After hearing some horror stories about cavity wall insulation (and seeing some with my own eyes), I've decided to insulate internally with kingspan K17 and 18, rooms are generously sized so can suffer the internal volume loss. I'm also planning to fit felt lap vents in the roof as there is no ventilation there.
The remaining piece of kit to aid ventilation is a PIV, a loft mounted Positive Input Ventilation unit, works on a similar principle to an NBC overpressure system fitted to AFVs. Any of you Arrsers done this, and what we're the results?
Just before buying my current place I looked around a place that had one installed. The owner talked us through it, and couldn't be more complimentary of it - he says it sorted the (extensive) black mould problem that he had had incredibly quickly.

I have no reason to doubt him - he was extremely honest about the state of the house (and it was in good nick) and the fact that there were things that may not be uncovered by a survey, but he told us for absolute transparency.
 
local housing association fitted loads around here during a round of improvements, most have either had the fuse removed or the wiring cut, turned my flat into an ice box, the only thing I`d like to do with it is shove it *********** of the cnut who decided it was a good idea (and when it was running, still ended up with mould on external walls)
So you’re not a fan then? (SWIDT?)
 
local housing association fitted loads around here during a round of improvements, most have either had the fuse removed or the wiring cut, turned my flat into an ice box, the only thing I`d like to do with it is shove it *********** of the cnut who decided it was a good idea (and when it was running, still ended up with mould on external walls)
Did u have a facility to adjust the speed?
 

theoriginalphantom

MIA
Book Reviewer
Thanks to this thread I'm looking at getting a system installed
 

skid2

LE
Book Reviewer
Colleague of the dame, big old house, horrible to heat they checked and decided t fill the cavity walls with insulating beads. Chap turns up shoves in hose and away it goes, it’s taking its time on one particular wall.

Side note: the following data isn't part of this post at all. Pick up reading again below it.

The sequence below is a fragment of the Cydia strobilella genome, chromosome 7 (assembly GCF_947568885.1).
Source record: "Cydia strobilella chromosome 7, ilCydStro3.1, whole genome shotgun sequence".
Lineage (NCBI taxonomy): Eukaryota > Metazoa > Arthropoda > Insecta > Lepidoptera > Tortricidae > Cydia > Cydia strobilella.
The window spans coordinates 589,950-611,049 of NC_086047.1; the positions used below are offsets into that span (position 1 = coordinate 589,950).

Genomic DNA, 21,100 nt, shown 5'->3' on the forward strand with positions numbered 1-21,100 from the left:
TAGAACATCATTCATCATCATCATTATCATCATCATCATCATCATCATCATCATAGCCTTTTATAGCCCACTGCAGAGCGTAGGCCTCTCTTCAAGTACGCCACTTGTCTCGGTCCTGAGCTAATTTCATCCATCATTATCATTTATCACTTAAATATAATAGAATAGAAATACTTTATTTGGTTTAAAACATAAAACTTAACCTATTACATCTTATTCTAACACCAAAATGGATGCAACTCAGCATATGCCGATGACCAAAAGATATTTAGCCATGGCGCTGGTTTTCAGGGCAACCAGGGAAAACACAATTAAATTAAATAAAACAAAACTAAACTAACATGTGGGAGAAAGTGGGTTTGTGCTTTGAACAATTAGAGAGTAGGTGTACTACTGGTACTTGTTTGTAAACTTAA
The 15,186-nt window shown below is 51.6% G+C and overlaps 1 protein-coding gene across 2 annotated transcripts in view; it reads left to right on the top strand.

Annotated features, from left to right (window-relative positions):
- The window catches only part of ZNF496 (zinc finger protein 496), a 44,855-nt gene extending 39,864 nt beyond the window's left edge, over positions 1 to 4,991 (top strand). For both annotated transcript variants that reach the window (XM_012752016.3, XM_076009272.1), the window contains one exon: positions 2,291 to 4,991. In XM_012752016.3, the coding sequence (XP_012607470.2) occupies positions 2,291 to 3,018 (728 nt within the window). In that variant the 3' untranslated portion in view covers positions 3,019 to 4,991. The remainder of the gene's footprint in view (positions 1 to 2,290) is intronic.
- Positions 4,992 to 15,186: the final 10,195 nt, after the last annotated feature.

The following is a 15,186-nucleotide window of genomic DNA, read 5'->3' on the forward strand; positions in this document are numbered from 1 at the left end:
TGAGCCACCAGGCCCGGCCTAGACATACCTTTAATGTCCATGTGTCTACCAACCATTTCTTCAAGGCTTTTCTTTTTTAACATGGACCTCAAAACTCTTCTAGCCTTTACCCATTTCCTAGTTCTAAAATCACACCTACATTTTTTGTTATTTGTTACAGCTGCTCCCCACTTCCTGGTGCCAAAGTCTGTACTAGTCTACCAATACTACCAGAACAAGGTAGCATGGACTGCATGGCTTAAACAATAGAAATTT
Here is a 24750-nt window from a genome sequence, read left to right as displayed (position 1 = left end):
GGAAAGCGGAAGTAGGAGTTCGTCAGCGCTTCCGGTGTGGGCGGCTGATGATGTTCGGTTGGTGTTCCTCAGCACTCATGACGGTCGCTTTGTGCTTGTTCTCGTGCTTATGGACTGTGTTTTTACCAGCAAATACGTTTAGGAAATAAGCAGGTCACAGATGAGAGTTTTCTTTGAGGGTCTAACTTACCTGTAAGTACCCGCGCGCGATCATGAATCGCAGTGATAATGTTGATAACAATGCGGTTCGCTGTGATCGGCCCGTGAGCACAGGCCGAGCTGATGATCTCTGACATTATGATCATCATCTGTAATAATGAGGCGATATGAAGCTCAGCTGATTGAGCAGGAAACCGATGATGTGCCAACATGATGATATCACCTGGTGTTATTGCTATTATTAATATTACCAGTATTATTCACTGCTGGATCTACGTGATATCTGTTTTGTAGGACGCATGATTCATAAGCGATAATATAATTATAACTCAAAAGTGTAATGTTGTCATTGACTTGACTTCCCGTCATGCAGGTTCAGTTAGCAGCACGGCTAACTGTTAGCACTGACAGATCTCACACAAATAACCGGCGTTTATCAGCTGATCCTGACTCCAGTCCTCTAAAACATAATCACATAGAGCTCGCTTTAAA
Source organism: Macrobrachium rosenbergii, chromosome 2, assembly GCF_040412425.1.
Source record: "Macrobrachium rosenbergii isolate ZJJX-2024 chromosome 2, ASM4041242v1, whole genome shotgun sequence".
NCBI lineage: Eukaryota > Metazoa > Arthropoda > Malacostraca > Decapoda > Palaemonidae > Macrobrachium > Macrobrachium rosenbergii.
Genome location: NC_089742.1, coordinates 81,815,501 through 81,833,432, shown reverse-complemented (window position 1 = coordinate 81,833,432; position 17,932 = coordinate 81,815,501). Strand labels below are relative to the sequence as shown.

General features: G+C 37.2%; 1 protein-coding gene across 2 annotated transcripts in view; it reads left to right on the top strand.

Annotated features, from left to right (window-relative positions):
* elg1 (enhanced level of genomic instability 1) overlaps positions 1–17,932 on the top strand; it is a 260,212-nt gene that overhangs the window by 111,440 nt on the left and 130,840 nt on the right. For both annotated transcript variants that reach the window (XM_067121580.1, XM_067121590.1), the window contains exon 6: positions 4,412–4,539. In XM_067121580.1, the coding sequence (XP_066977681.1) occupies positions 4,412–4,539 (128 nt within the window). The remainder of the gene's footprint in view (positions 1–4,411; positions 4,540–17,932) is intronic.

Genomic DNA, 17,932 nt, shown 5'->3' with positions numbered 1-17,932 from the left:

Then its really taking its time, they shut it off and go for a look. They’ve half filled the basement.
Balls shovelled back into tank and base of wall sealed also resulting in the lack of a stiff breeze blowing through cavity and into the house, even better when refilled with insulation.
 
I've recently purchased a larger but older (1971) property, with 'sub-optimal' insulation, with the attendant high energy bills and appearance of mould in external wall corners...
IN PLAIN ENGLISH: I've moved into a giant walk-in fridge with some mould thrown in for good measure.

After hearing some horror stories about cavity wall insulation (and seeing some with my own eyes), I've decided to insulate internally with kingspan K17 and 18, rooms are generously sized so can suffer the internal volume loss. I'm also planning to fit felt lap vents in the roof as there is no ventilation there.
The remaining piece of kit to aid ventilation is a PIV, a loft mounted Positive Input Ventilation unit, works on a similar principle to an NBC overpressure system fitted to AFVs. Any of you Arrsers done this, and what we're the results?

Spray foam insulation is for winners. By UK standards, our house is pretty substantial, and our ‘leccy bills are ~$180/month, averaged over the year, running two (and sometimes three) A/C systems in the summer. The heating, hot water and stovetop are propane gas, that gets filled every few months, runs about $1500 over the year. If I have my math right, that works out to about £235/mo for both.

I don’t know if you can apply spray foam to masonry cavity walls, I would assume so, but not 100% sure. If not, an inner shell wall of 2 x 4, insulate that, and you’re off to the races. You’d be losing 7” per room. The real biggie is the roof though. Heat rises, exits through the roof. Our garage is NOT spray foam insulated, just fiberglass batts. There is a vast difference In performance. Recent snow took best part of a week to go off the main house roof, the garage (without heating on, just whatever was radiated from the house) was clear within the day.
 
A different perspective.

What about rendering the outside walls. Maybe even pebbledash them. The render should contain a waterproof agent which should stop damp coming through.

That’s not going to make the place warmer but it should cure damp and you can spend some money on heating?

Without knowing more about the building etc, it’s difficult to suggest much else.
 
Hi Rgjbloke, it's not penetrating damp coming through, it's condensation. House is poorly insulated, when you heat it and live in it you produce warm moist air. When that touches ice cold walls it condenses into moisture. Need to raise the temp of the inside face above dew point, hence insulation needed. PIV is claimed to raise air pressure and so encourage it to leak outwards.
 

neil82

Old-Salt
Did u have a facility to adjust the speed?
nope, and they hard-wired it so no option to switch it off when not needed, when they fitted it we got the lecture that it was only going to cost about £6-7 pa to run, what they forgot to mention was the tripling of heating costs, even leaving it off caused cold draughts so now both ceiling vents are blocked off, be very careful and get any promotional B/S in writing